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Is belief a choice?
Posted: 18 June 2012 01:04 PM   [ Ignore ]   [ # 16 ]
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Occam. - 18 June 2012 12:31 PM

I think a bit of confusion among the posts is that some are thinking of choice as immediate and others as long term.  I agree that I and probably almost all people can’t say in one paragraph, “I have my belief system about the existence of a giod.  Whoops, I’ve changed my mind.  Now I believe just the opposite.”

Yes, it’s interesting. People often think that for it to be a choice they need to be able to make a different choice minutes later. They will then go on to demonstrate the difference by choosing tea and then choosing coffee for example. This doesn’t make much sense because lots of choices we make aren’t like that.
Stephen

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Posted: 18 June 2012 05:50 PM   [ Ignore ]   [ # 17 ]
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What I found more interesting was that, when asked why she believes in God (or was it heaven?), she said “because I choose to” as if that’s a good reason…

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Posted: 18 June 2012 07:42 PM   [ Ignore ]   [ # 18 ]
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From my point of view as a strong atheist, that’s about the only honest answer a theist can give.  LOL

Occam

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Posted: 18 June 2012 10:15 PM   [ Ignore ]   [ # 19 ]
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PEOPLE HAVE CHOICES.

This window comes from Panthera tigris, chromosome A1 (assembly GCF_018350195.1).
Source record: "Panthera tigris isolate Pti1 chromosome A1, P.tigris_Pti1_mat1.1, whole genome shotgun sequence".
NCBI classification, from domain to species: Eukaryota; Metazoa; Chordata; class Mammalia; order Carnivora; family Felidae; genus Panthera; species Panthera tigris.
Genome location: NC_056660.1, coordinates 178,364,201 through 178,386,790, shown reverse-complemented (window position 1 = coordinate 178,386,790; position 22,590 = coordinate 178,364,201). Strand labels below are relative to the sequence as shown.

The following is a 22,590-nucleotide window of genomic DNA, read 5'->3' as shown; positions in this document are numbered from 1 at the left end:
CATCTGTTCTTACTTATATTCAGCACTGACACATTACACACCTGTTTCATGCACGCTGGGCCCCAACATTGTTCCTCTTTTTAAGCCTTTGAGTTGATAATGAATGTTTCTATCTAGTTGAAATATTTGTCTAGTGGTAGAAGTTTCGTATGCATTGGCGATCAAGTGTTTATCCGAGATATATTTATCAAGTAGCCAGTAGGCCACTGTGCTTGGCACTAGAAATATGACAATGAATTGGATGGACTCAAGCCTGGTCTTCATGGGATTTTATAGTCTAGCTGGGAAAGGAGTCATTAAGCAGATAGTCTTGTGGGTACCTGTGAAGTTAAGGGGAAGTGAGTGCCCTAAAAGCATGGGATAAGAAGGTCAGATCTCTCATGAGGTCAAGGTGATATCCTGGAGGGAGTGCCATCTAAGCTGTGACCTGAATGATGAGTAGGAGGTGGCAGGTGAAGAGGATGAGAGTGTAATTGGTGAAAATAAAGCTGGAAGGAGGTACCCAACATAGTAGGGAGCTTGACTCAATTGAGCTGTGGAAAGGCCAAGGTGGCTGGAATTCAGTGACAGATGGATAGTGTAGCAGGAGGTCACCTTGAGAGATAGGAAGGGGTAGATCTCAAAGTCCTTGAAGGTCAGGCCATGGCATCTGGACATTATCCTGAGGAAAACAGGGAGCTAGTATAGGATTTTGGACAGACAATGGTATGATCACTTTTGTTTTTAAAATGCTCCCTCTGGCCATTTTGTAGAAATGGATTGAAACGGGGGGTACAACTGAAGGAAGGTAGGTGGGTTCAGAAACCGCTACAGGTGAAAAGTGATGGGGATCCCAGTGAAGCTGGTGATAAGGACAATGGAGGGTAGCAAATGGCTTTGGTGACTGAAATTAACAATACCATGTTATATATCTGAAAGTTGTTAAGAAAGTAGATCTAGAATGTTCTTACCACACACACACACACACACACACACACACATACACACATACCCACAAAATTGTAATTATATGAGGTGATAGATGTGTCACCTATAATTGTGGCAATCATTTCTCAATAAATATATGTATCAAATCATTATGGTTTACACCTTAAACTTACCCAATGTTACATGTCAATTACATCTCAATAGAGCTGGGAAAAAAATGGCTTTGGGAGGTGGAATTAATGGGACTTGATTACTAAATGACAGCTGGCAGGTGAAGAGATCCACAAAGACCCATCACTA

One can believe nothing.
One can believe something.

Or one can head toward the truth instead.

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Posted: 18 June 2012 10:15 PM   [ Ignore ]   [ # 20 ]
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Well, you really don’t have a choice not to bother to debate, do you?

Don’t I?

One of the choices I made was to ignore the philosophical discussions because they strike me a lot like the freethinkers version of the “How Many Angels Can Dance On The Head Of A Pin?” debate so beloved by the theistic crowd. From my own perspective, it looks mighty like a lot of effort is going into overthinking the problem and blowing away a lot of time argueing the point with no resolution in sight.

I suppose somebody might hoot at me as being too simple minded (And maybe they’re right) but the question left hanging in the wind is this: Why bother trying to persuade somebody when…if we can’t make choices…there’s clearly no point in doing so?

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Posted: 18 June 2012 10:21 PM   [ Ignore ]   [ # 21 ]
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Equal Opportunity Curmudgeon - 18 June 2012 10:15 PM

I suppose somebody might hoot at me as being too simple minded (And maybe they’re right) but the question left hanging in the wind is this: Why bother trying to persuade somebody when…if we can’t make choices…there’s clearly no point in doing so?

Because it isn’t true that if we don’t choose our beliefs that the persuasion can’t make the difference between whether we believe or not.

Stephen

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Posted: 18 June 2012 10:24 PM   [ Ignore ]   [ # 22 ]
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I think we’re missing something here, Stephen. If one can’t make choices, if one cannot decide, then any attempt at presuasion is pointless.

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Posted: 18 June 2012 10:58 PM   [ Ignore ]   [ # 23 ]
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Equal Opportunity Curmudgeon - 18 June 2012 10:24 PM

I think we’re missing something here, Stephen. If one can’t make choices, if one cannot decide, then any attempt at presuasion is pointless.

It would need to be possible for persuasion to change someone’s mind but not necessarily through choice.

Stephen

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Posted: 19 June 2012 04:04 AM   [ Ignore ]   [ # 24 ]
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Equal Opportunity Curmudgeon - 18 June 2012 10:24 PM
I think we’re missing something here, Stephen. If one can’t make choices, if one cannot decide, then any attempt at presuasion is pointless.

It would need to be possible for persuasion to change someone’s mind but not necessarily through choice.

Stephen